contained Trinity (Father, Son, and Holy Spirit), with a central focus given in revelational-history to the self-attesting Christ of Scripture. Tipton’s goal is to bring Van Til’s “representational principle” of the Trinity to the life of Christ’s church. To my knowledge, Tipton is alone in providing a concentrated investigation of Van Til’s ad intra personal representation in the ontological Trinity and ad extra personal representation of the Trinity in covenant (24, 132–137, 143–145). Tipton’s study is crucial in expanding our understanding of Van Til’s Trinitarian theology within his own corpus as well as in the historical context of Reformed orthodoxy. By considering the recent translations of Bavinck’s and Vos’s Reformed Dogmatics, Tipton has uncovered historical links to Van Til’s formation that had escaped earlier readers of Van Til (23–25, 28–31). Tipton also explains the genetic connections between Van Til, Vos, and Bavinck with “classical Reformed Trinitarianism,” i.e., B. B. Warfield, A. A. Hodge’s own theological formulation as well as his interpretation of the Westminster Confession of Faith, Charles Hodge, Francis Turretin, and the Confession itself. What is intriguing and enlightening is Tipton’s connection between Van Til and John Calvin (138–143). As Tipton states: “Van Til’s formulations are both theologically constructive and ecumenically Reformed” (74). With this historical connection established, Tipton is aware of those who have challenged the orthodoxy of Van Til’s view of the Trinity, e.g., that God is one self-contained “absolute personality,” and that the Trinity are “three personal subsistences [persons]” (82–83). Tipton has clarified Van Til’s language here in which there is absolutely no deviation from the biblical summary of the Trinity found in the WCF 2.2–3. In fact, Tipton notes how Van Til’s formulation is a powerful apologetic defense against Boston personalism (61–62; 79–102). Tipton not only highlights Van Til’s biblical defense against personalism, but he also highlights his apologetic defenses against idealism, rationalism, empiricism, Roman Catholicism, and Karl Barth.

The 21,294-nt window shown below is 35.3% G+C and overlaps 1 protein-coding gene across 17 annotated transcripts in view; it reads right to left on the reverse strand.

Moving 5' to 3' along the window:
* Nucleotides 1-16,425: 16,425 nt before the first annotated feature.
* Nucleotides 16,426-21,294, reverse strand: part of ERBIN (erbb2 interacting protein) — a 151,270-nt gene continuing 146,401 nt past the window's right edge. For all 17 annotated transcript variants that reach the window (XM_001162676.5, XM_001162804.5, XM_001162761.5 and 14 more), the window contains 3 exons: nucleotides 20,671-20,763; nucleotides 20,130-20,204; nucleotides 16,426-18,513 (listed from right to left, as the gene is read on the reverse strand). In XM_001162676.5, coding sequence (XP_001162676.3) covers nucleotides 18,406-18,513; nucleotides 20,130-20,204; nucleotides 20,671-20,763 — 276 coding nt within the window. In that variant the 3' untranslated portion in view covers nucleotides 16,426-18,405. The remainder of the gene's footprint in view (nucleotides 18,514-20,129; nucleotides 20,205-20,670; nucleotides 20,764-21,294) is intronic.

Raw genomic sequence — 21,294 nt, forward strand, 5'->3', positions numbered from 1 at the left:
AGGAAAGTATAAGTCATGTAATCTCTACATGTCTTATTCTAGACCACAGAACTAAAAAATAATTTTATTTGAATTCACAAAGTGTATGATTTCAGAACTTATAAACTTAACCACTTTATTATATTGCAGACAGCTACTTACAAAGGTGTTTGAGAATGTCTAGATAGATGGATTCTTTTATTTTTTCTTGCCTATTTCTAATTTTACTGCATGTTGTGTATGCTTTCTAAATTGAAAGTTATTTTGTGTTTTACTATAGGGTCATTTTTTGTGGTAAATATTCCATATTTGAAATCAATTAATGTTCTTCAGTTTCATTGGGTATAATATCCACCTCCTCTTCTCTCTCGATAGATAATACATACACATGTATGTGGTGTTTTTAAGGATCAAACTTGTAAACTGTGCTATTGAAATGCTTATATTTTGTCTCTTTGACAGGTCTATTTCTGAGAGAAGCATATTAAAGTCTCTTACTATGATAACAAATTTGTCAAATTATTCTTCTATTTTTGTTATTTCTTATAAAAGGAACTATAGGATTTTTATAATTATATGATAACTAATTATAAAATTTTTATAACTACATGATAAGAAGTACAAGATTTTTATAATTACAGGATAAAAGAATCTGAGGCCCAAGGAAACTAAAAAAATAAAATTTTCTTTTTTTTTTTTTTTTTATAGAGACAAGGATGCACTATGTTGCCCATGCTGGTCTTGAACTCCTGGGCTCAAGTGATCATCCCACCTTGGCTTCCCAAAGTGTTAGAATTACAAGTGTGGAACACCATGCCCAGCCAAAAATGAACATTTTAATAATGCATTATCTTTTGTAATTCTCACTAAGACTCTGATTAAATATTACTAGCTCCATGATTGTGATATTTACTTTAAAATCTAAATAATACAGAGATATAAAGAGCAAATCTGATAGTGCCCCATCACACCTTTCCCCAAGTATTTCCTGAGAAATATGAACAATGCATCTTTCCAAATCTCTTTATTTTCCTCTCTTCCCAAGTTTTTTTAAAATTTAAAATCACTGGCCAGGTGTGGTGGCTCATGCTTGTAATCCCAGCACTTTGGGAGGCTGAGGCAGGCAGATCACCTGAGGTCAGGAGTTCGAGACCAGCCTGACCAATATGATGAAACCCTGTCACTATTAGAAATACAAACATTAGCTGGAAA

Tipton also brings to the forefront how Van Til’s Trinitarian theology is communicated to humans. Thus, at the heart of Tipton’s presentation of Van Til’s “representational principle” is the image of God and the triune God’s condescension in covenant (36–55; see WCF 7:1). Simply put, as Tipton reaches the consummation of his discussion, he notes that Van Til’s view of the image of God and the covenant is operating specifically within the Reformed conception of federal theology (131–158). In this context, Tipton applies Vos’s phrase, “the deeper Protestant conception” to Van Til. Tipton unfolds Van Til’s antithetical Reformed position on the image of God from medieval Roman Catholic theology into the present era. Van Til’s opposing position is at the heart of his criticism of Aquinas, Roman Catholic, and natural theological theism. To truly understand federal theology in the Reformed tradition, Van Til maintained that it is imperative to grasp that all “created reality by general and special revelation represents in revelation the absolute and living triune God and suggests a definite conception of image-bearing Adam in covenant with God” (132). Even after the fall, the Trinity anchors the image of God and the sensus divinitatis (138). For Van Til, the Trinity is imperative for any interpretation and exegesis of Romans 1 and Acts 17 (138; 141, n. 29). In this regard, Van Til held that a correct understanding of the biblical teaching about the Trinity does not teach distinct and separate domains for natural and special revelation that are to be viewed as complementing one another (Roman Catholic view). Rather, according to Van Til, humans are created by the triune God and there is one grand covenantal revelation of God to humans so that “general and special revelation ‘must . . . be seen as presupposing and supplementing one another. They are aspects of one general philosophy of history’ ” (147).